Stephens, William
Stephens, Hannah
Wick, Marie Louisa
Southland, Catharine Wick
Follett, Maria Wick
Wick, J. Edward
Wick. Adrian F.
Cook, Lowe P.
Friday, Elizabeth
Kessler, Frank
Kessler, Mary Ann
Kessler, John B.
Kessler, Maxy
Kessler, William
Karwath, Henry R.
Karwath, Julia A. Belken
Leonard, Thomas
Meinhardt, J. L. B.
Meinhardt, Regina K.
Miller, Andrew
Miller, Barbara
Miller, Frank A.
Sanders, Gen. Add. H,
Smith, Mary Reed
Reed, Rev. Julius A.
Reed, Caroline B.
Wilkinson, Anna Reed
Barr, Simon
Barr, Susanna
Briceland, Hugh
Baurose, Louis
Connor, John
Connor, Ellen
Demons, L. W.
Demons, Mrs. E. L.
Gilmore, Stewart
Gilmore, Mary A.
Grapengeter. Fritz
Gillin, D.
Gillin, Mrs. Ann
Greehy. John
Greehy. Margarette
Jamison, John
Kelley. John F.
Miller, Nicholas
Miller, Jane P.
Miller, Mary J.
Miller, Henrietta
Martin, Luke
Martin, Mary
McLoskey, Charles A.
Sherman, Ebenezer
Wilson, George
Guy, John A. - 1845
Guy, Elizabeth J.
Rambo, N. M. - 1839
Rambo, Elizabeth
Kessler, Franz N. - 1845
Morton, Allibone
Wilson, Nathaniel - 1840
Wilson, William - 1841
Wilson, Sarah - 1841
Wilson James H. - 1842
Wilson, W. R. - 1844
Wilson, N. J. - 1845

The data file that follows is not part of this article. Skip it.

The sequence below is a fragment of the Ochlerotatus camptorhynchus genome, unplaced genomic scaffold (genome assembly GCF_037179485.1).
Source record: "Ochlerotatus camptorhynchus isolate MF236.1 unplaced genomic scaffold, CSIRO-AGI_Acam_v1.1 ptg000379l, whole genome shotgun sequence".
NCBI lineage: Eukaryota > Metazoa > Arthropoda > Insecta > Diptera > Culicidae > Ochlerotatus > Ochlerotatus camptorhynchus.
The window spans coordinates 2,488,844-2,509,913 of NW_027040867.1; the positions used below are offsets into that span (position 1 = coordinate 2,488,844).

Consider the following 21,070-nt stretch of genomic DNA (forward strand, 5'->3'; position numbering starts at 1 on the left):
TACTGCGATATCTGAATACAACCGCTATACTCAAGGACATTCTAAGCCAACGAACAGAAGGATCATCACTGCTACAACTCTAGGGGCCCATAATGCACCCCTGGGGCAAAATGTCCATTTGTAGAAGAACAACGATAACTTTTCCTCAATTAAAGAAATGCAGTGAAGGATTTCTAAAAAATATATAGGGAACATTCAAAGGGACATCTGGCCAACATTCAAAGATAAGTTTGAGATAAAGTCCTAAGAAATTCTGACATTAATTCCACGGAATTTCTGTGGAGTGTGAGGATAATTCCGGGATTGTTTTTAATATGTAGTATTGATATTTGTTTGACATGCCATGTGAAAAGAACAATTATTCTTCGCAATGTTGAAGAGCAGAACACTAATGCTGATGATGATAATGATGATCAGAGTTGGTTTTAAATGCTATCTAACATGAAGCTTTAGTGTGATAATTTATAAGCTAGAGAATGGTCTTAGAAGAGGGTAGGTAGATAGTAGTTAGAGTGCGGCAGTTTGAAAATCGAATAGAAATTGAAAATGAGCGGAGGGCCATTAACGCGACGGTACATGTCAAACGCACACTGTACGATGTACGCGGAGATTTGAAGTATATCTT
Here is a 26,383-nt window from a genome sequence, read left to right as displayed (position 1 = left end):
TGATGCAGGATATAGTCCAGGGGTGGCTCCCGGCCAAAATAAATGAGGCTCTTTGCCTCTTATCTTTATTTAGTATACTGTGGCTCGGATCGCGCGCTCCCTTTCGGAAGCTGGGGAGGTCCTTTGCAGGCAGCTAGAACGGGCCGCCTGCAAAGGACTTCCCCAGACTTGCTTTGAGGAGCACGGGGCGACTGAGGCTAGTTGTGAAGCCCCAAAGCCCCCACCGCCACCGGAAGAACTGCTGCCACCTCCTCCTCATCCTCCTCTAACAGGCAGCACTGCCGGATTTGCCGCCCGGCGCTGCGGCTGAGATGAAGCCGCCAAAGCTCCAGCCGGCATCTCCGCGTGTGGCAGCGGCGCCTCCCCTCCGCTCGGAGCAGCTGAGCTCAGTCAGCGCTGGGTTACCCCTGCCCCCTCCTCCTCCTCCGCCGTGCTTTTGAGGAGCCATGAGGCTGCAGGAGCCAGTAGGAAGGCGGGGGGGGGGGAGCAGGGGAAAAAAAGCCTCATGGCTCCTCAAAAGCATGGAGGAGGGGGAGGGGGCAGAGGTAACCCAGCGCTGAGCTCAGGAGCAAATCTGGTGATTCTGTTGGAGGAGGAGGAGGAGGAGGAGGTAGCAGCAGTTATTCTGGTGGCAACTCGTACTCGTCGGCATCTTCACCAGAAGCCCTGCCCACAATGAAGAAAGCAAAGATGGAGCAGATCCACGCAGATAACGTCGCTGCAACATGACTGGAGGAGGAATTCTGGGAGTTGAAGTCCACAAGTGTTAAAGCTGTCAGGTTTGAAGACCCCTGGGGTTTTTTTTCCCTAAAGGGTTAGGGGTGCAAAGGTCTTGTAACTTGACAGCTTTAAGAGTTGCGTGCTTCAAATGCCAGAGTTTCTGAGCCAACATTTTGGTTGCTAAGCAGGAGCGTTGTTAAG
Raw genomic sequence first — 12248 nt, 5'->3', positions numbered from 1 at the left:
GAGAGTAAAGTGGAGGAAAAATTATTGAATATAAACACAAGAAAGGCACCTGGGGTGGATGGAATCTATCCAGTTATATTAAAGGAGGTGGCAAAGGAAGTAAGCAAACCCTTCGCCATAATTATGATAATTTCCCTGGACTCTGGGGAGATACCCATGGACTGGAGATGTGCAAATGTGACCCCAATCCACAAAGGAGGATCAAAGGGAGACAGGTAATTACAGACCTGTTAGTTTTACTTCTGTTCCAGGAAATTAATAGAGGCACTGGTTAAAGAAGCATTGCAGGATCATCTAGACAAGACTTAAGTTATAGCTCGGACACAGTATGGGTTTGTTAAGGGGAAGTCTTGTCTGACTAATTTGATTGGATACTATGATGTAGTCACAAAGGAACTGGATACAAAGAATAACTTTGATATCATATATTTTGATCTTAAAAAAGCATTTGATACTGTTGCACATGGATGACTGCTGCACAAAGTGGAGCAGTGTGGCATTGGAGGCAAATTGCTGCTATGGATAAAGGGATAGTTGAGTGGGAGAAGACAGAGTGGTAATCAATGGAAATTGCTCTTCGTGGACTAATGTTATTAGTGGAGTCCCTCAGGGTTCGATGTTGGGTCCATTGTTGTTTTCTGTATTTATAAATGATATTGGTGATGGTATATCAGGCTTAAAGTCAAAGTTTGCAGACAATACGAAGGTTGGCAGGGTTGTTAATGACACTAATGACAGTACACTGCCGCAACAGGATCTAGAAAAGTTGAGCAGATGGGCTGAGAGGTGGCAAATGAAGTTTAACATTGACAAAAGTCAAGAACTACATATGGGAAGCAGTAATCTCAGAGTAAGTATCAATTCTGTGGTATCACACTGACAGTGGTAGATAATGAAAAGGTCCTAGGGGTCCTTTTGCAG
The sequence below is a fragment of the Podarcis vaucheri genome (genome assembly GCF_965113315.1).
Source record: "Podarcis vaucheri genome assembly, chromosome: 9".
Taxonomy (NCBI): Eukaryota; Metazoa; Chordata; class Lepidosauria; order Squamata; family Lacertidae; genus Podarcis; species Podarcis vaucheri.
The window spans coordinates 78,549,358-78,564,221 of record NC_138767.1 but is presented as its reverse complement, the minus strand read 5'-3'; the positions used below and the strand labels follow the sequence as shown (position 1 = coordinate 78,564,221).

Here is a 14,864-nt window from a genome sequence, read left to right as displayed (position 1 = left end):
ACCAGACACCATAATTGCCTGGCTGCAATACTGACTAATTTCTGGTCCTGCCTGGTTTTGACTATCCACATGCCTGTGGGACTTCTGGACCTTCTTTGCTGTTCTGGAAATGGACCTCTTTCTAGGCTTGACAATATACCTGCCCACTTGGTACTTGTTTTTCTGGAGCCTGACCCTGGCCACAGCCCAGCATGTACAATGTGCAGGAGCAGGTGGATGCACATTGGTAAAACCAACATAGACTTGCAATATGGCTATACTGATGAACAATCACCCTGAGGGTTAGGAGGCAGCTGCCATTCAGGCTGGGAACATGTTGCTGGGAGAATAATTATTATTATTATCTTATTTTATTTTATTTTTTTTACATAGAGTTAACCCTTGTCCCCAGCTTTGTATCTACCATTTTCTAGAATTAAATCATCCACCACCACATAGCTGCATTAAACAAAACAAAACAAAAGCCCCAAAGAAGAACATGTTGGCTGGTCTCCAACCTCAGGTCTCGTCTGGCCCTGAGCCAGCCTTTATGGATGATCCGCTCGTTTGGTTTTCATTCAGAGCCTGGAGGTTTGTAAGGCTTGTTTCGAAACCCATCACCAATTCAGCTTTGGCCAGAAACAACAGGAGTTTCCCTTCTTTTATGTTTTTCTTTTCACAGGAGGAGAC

Morgan, David - 1841
Morgan, Mrs. Rebecca
Woodward, Joseph - 1842
Woodward, Mrs. Mary F. - 1842
Woodward, Benjamin B. - 1842
Woodward, Elizabeth E. - 1841
Littig, Peter N. - 1846
Littig. Emma G. - 1846
Comm. - J. M. Eldridge,
Jesse L.Armil.
Hebert, Louis
Hebert, Margaret - 1841
Hebert. Joseph L. - 1845
Noel, Adam
Noel, Susan
Gabbert, Henry
Suiter, Philip
Suiter, Nancy
Suiter, John H.
Suiter, Polly Ann
Suiter. William M.
Suiter, Jacob G.
Suiter, Philip L
Suiter, Joseph - 1837
Suiter, Francis M, - 1839
Suiter, Hannah - 1841
Suiter, James W. - 1842
Suiter, Ellen E. - 1844
Eads, Col. Thomas C.
Eads, Ann Buchanan
Eads, Capt. James B.
Davenport, James H.
Elder, Charles
Elder, Mary
Elder, Joseph
Glynn, Mary H.
Collamer, Lucian B.
Collamer, Mary A.
Cooper, Rafield
Newby, Robert
McGinnis, William
McGinnis, Mary
Snyder, Harriet
Snyder, C. D. - 1846
Robeson, Thomas
Robeson, Sarah B.
Robeson, John E.
Robeson, David S.
Children of T. and S. B. Robeson
Coe, Joseph
Coe, Catherine
Wertz, Mary
Suiter, Alice M. - 1837
Cooper, John T. - 1839
Stone, Horatio G. - 1836
Stone, Hannah - 1840
Stone. S. Clarissa - 1844
Cody, Isaac
Cody, Mary B.
Cody, Col. W. F. - 1846
Houghton, James, Sr
Houghton, Eliza
Backus, George - 1849
Backus, Eliza
Robertson, John
Robertson, Mary Neil - 1847
Holm, Caroline - 1846
Spencer, Roswell Hopkins - 1833
Nichols, O. P.
Nichols, Caroline
Nichols, G. M.
Nichols, R. E.
Nichols, W. J.
Nichols, Isabell
Coleman, J. H. S. - 1840
Coleman, Ada H,

In explanation of the seeming lapses in the chronology of Scott county settlement it should be said that the tablets were placed at different times, the later ones amplifying the previous lists graven in marble. It is probable that the record has now been made of early settlement. In this list will be noted the best known man in the world, Buffalo Bill, and the builder of the great St. Louis bridge and Mississippi jetties, Capt. James B. Eads.